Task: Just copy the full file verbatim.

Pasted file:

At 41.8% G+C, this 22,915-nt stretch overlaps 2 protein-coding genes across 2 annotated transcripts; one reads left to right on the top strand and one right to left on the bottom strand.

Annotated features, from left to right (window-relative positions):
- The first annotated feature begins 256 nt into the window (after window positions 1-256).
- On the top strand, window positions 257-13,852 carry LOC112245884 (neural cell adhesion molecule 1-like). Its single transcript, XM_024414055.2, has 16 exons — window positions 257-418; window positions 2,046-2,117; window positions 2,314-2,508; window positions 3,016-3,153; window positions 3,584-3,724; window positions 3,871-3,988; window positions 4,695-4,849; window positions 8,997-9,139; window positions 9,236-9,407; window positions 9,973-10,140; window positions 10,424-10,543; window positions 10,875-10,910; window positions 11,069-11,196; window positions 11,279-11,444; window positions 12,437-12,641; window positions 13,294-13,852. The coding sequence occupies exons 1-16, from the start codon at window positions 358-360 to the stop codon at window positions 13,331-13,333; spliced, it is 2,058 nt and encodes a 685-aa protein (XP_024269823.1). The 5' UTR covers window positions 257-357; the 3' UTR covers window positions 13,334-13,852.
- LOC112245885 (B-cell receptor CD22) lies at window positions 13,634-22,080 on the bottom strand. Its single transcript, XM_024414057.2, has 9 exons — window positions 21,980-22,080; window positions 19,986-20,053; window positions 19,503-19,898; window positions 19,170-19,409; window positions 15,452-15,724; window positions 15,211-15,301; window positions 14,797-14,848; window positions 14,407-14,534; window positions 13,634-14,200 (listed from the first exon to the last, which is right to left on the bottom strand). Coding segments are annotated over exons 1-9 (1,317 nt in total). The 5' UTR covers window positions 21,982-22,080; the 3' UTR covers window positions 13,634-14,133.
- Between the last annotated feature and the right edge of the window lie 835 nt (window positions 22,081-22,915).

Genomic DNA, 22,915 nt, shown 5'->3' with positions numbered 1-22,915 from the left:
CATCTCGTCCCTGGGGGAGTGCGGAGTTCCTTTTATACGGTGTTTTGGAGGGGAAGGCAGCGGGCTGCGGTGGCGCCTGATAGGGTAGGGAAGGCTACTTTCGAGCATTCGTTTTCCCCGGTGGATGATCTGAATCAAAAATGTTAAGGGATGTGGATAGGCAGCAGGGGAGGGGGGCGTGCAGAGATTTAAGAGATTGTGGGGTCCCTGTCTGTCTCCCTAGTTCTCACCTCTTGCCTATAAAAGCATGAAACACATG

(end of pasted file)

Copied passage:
At 41.8% G+C, this 22,915-nt stretch overlaps 2 protein-coding genes across 2 annotated transcripts; one reads left to right on the top strand and one right to left on the bottom strand.

Annotated features, from left to right (window-relative positions):
- The first annotated feature begins 256 nt into the window (after window positions 1-256).
- On the top strand, window positions 257-13,852 carry LOC112245884 (neural cell adhesion molecule 1-like). Its single transcript, XM_024414055.2, has 16 exons — window positions 257-418; window positions 2,046-2,117; window positions 2,314-2,508; window positions 3,016-3,153; window positions 3,584-3,724; window positions 3,871-3,988; window positions 4,695-4,849; window positions 8,997-9,139; window positions 9,236-9,407; window positions 9,973-10,140; window positions 10,424-10,543; window positions 10,875-10,910; window positions 11,069-11,196; window positions 11,279-11,444; window positions 12,437-12,641; window positions 13,294-13,852. The coding sequence occupies exons 1-16, from the start codon at window positions 358-360 to the stop codon at window positions 13,331-13,333; spliced, it is 2,058 nt and encodes a 685-aa protein (XP_024269823.1). The 5' UTR covers window positions 257-357; the 3' UTR covers window positions 13,334-13,852.
- LOC112245885 (B-cell receptor CD22) lies at window positions 13,634-22,080 on the bottom strand. Its single transcript, XM_024414057.2, has 9 exons — window positions 21,980-22,080; window positions 19,986-20,053; window positions 19,503-19,898; window positions 19,170-19,409; window positions 15,452-15,724; window positions 15,211-15,301; window positions 14,797-14,848; window positions 14,407-14,534; window positions 13,634-14,200 (listed from the first exon to the last, which is right to left on the bottom strand). Coding segments are annotated over exons 1-9 (1,317 nt in total). The 5' UTR covers window positions 21,982-22,080; the 3' UTR covers window positions 13,634-14,133.
- Between the last annotated feature and the right edge of the window lie 835 nt (window positions 22,081-22,915).

Genomic DNA, 22,915 nt, shown 5'->3' with positions numbered 1-22,915 from the left:
CATCTCGTCCCTGGGGGAGTGCGGAGTTCCTTTTATACGGTGTTTTGGAGGGGAAGGCAGCGGGCTGCGGTGGCGCCTGATAGGGTAGGGAAGGCTACTTTCGAGCATTCGTTTTCCCCGGTGGATGATCTGAATCAAAAATGTTAAGGGATGTGGATAGGCAGCAGGGGAGGGGGGCGTGCAGAGATTTAAGAGATTGTGGGGTCCCTGTCTGTCTCCCTAGTTCTCACCTCTTGCCTATAAAAGCATGAAACACATG